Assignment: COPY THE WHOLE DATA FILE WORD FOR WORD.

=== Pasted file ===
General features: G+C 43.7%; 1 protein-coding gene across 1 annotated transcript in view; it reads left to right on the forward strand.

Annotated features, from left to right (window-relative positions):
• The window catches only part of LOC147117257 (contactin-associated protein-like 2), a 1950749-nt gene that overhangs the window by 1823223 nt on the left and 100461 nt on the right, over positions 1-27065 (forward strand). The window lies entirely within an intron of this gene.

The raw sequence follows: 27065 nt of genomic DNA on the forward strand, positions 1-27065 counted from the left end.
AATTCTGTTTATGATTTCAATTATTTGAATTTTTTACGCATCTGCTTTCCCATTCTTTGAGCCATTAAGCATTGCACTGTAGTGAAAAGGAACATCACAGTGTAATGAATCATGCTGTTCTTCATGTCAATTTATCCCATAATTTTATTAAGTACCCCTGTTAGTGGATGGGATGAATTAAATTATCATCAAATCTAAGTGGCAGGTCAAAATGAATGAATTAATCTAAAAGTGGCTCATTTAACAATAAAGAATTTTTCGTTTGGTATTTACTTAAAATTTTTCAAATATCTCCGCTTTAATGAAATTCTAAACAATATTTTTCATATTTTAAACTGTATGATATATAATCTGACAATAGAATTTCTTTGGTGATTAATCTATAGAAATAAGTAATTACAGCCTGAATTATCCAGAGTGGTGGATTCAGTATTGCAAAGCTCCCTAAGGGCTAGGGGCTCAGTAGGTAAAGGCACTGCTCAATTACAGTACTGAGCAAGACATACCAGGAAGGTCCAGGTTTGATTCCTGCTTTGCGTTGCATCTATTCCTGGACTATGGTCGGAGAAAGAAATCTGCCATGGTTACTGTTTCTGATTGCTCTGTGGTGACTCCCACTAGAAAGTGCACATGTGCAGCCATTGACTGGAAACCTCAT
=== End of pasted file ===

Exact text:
General features: G+C 43.7%; 1 protein-coding gene across 1 annotated transcript in view; it reads left to right on the forward strand.

Annotated features, from left to right (window-relative positions):
• The window catches only part of LOC147117257 (contactin-associated protein-like 2), a 1950749-nt gene that overhangs the window by 1823223 nt on the left and 100461 nt on the right, over positions 1-27065 (forward strand). The window lies entirely within an intron of this gene.

The raw sequence follows: 27065 nt of genomic DNA on the forward strand, positions 1-27065 counted from the left end.
AATTCTGTTTATGATTTCAATTATTTGAATTTTTTACGCATCTGCTTTCCCATTCTTTGAGCCATTAAGCATTGCACTGTAGTGAAAAGGAACATCACAGTGTAATGAATCATGCTGTTCTTCATGTCAATTTATCCCATAATTTTATTAAGTACCCCTGTTAGTGGATGGGATGAATTAAATTATCATCAAATCTAAGTGGCAGGTCAAAATGAATGAATTAATCTAAAAGTGGCTCATTTAACAATAAAGAATTTTTCGTTTGGTATTTACTTAAAATTTTTCAAATATCTCCGCTTTAATGAAATTCTAAACAATATTTTTCATATTTTAAACTGTATGATATATAATCTGACAATAGAATTTCTTTGGTGATTAATCTATAGAAATAAGTAATTACAGCCTGAATTATCCAGAGTGGTGGATTCAGTATTGCAAAGCTCCCTAAGGGCTAGGGGCTCAGTAGGTAAAGGCACTGCTCAATTACAGTACTGAGCAAGACATACCAGGAAGGTCCAGGTTTGATTCCTGCTTTGCGTTGCATCTATTCCTGGACTATGGTCGGAGAAAGAAATCTGCCATGGTTACTGTTTCTGATTGCTCTGTGGTGACTCCCACTAGAAAGTGCACATGTGCAGCCATTGACTGGAAACCTCAT